Study looks at stroke risk after surgery

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by Jay Crandall

Video report by Carey Peña

Posted on August 14, 2014 at 7:31 PM

Updated Thursday, Aug 14 at 7:59 PM

PHOENIX -- What doctors once thought was a temporary heart condition could have long-lasting effects that lead to a stroke.

“Atrial fibrillation is a very common heart rhythm disorder,” said Dr. Wilber Su with Banner Health's Cavanagh Heart Clinic.

Patients with atrial fibrillation could have the upper chamber of their heart racing at 400 to 600 beats per minute.

And Su said atrial fibrillation is something doctors very often see in patients who go in for any type of surgery.

“What we always suspected in the past was that the patients that come in for surgery completely non-related to the heart can have episodes of atrial fibrillation," he said.

It was long thought those episodes of atrial fibrillation were brought on by the stress of surgery.

“And in the past we thought, 'OK, well, if it passed by, then it's probably OK. It may not happen again," Su said.

But a new study shows that might not be the case, and Su says it uncovers what may be a significant problem.

”I think it does really stress the underlying fact that often that is just the tip of the iceberg,“ he said.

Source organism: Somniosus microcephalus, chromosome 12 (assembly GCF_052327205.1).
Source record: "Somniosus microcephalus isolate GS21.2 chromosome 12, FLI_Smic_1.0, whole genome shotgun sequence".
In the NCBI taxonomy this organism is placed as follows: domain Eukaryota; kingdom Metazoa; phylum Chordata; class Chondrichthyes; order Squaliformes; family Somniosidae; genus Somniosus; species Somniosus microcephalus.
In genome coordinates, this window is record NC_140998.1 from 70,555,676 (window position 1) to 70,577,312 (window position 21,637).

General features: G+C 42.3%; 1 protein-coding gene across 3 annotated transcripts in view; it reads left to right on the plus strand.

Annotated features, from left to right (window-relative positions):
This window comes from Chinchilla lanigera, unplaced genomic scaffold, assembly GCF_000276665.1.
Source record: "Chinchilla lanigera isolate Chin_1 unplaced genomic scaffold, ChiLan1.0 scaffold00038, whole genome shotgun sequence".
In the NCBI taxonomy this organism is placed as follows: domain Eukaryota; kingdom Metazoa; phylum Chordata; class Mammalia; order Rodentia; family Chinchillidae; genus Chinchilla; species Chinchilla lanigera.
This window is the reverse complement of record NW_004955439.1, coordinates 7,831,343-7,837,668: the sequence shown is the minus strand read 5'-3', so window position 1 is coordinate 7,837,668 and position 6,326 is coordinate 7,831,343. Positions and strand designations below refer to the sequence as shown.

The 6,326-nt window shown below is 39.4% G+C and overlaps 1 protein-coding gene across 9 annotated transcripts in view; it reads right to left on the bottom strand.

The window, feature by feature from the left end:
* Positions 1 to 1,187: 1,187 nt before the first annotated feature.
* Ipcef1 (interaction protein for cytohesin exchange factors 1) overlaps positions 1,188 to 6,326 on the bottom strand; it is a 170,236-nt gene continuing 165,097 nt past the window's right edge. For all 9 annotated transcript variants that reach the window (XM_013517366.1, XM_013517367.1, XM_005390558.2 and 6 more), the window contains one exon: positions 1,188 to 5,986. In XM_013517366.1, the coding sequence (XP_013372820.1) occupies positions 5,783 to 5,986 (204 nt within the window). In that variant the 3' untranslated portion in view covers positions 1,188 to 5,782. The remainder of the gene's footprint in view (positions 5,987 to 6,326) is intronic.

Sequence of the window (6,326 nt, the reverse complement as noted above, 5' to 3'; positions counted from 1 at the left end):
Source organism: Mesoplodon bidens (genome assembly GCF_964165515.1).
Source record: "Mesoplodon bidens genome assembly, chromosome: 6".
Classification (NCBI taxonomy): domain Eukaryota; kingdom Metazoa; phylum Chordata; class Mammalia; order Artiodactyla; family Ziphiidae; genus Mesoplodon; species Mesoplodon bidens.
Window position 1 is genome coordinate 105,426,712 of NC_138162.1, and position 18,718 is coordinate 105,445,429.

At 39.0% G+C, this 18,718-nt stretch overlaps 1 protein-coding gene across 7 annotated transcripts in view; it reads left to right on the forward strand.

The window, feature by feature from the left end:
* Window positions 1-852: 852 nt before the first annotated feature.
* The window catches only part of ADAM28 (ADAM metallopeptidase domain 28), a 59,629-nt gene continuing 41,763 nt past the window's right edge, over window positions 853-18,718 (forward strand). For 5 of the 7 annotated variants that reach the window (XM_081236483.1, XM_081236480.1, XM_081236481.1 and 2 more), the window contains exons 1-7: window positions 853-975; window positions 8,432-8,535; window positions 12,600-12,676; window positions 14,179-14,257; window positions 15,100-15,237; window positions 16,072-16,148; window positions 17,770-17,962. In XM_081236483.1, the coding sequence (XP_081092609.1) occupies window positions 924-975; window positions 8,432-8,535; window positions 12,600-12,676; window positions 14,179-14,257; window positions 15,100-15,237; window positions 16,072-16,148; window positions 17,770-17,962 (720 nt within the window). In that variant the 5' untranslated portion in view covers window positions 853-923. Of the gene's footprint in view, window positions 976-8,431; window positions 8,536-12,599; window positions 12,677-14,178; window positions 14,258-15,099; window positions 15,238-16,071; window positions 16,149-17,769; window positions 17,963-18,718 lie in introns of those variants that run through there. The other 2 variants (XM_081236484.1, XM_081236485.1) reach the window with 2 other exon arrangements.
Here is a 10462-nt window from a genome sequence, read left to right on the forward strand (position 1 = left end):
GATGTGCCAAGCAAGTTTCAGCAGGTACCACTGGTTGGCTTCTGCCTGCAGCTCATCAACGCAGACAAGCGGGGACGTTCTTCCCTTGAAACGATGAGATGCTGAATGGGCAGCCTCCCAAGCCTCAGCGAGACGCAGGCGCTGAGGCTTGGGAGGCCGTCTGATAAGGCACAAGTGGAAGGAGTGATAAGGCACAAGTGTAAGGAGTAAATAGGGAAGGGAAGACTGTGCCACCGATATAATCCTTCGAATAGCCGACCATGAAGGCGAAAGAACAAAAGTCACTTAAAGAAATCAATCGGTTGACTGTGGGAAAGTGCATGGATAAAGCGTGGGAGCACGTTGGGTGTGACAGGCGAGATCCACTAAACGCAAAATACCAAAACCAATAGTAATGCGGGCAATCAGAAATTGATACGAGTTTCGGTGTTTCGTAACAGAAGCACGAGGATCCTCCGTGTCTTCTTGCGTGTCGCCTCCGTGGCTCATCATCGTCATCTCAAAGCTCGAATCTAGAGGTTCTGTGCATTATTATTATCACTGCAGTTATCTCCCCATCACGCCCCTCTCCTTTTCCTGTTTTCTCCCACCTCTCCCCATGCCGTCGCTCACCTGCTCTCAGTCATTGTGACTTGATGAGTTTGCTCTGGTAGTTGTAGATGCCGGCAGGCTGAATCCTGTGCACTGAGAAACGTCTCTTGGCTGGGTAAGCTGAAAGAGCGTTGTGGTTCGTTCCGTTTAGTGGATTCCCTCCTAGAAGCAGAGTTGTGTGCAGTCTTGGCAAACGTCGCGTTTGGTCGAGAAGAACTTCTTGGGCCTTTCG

And in fact, that study found that patients who experienced one or more episodes of a-fib after surgery had a striking increase in their risk of having a future stroke -- a 30 percent increase after cardiovascular surgery and double the risk after other types.

“So it's absolutely critical we follow the patient closely,” Su said. “Is this something that can come back easily? Is this something happening to a patient with a high risk of stroke?“

Su says it is important to note that this will be a one-time episode for some people, and the study should not scare people but rather make them aware that it is critical for doctors to document and follow up, especially when patients have risk factors like high blood pressure or diabetes.

“Because that is when we can intervene and prevent a stroke,” Su said.

And there are a number of non-invasive methods to get the heart rhythm back to normal.

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